What do you need to start a library? Ask most municipal governments, and the answer will involve some combination of money, a spare building and loads of books. (In fact, a more likely answer is: “No, you can’t have a library, we shut down the old one. Don’t you remember?”)
Not so for Ridwan Sururi, a horse caretaker (yes, really) in a small Indonesian village. In January, he decided to build a wooden box for the back of his horse, load it with books donated by friends, and visit local schools three days a week to distribute them. Here he is now, with his library-horse, Luna, and daughter, Indriani:
Ridwan and his family live in Serang, a village on Java, Indonesia’s most populous island. Unlike the island’s western coast (home to the urban sprawl of Greater Jakarta and two other large cities) the village is rural, and 65 per cent of its 1,500 households are farmers.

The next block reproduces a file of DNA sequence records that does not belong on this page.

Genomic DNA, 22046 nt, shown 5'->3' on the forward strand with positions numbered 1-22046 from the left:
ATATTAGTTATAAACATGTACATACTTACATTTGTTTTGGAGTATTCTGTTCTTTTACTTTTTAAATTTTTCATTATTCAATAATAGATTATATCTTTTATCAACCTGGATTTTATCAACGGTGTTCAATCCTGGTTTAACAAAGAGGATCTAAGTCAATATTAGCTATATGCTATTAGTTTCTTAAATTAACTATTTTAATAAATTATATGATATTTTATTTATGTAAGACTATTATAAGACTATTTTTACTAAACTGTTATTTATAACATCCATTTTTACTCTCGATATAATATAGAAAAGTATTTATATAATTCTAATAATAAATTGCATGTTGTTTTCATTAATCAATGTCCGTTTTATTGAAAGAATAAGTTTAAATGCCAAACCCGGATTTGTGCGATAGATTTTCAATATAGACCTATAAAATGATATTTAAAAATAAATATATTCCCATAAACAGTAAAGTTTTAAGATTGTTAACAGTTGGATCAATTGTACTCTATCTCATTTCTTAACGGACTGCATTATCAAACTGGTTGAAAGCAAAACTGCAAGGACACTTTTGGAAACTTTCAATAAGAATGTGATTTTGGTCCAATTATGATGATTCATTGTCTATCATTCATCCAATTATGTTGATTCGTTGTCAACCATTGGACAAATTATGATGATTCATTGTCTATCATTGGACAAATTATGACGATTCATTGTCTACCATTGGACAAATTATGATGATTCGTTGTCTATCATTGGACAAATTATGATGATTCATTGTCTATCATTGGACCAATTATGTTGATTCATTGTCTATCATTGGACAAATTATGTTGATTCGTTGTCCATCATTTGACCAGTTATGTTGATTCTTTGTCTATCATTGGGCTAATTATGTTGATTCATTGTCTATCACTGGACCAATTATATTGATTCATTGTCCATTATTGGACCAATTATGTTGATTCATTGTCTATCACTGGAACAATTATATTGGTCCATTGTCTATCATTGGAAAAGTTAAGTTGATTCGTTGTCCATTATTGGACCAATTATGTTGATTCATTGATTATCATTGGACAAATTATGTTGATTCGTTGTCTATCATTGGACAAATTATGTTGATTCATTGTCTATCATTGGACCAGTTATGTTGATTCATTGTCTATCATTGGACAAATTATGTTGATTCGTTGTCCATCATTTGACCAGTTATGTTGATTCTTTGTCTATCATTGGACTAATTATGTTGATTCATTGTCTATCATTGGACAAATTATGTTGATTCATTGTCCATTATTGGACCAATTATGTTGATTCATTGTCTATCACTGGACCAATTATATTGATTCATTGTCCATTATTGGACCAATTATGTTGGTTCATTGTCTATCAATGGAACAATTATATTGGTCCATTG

On the day these photos were taken, Ridwan was visiting Miftahul Huda Islamic elementary school. Here he is with some of the children there, looking a bit like a book-bearing cowboy:
Ridwan runs his lending library much as any other – though he doesn’t seem to issue fines. He has a logbook where he notes who’s borrowed what:
Most of the books are stories, filled with bright illustrations, rather than textbooks:
In general, Indonesian children receive about nine years of schooling. Due to poor harvests and the country’s exploding higher education sector (there were 10 institutions in 1970; by 2009 there were almost 3,000), many children from this village may go on to study or work elsewhere, so developing their reading skills could be key to their future.
While Serang isn’t particularly poor, its small size and distance from larger settlements mean children probably don’t have much access to children’s fiction beyond Ridwan and his library. No wonder they all look so keen.
This article is from the CityMetric archive: some formatting and images may not be present.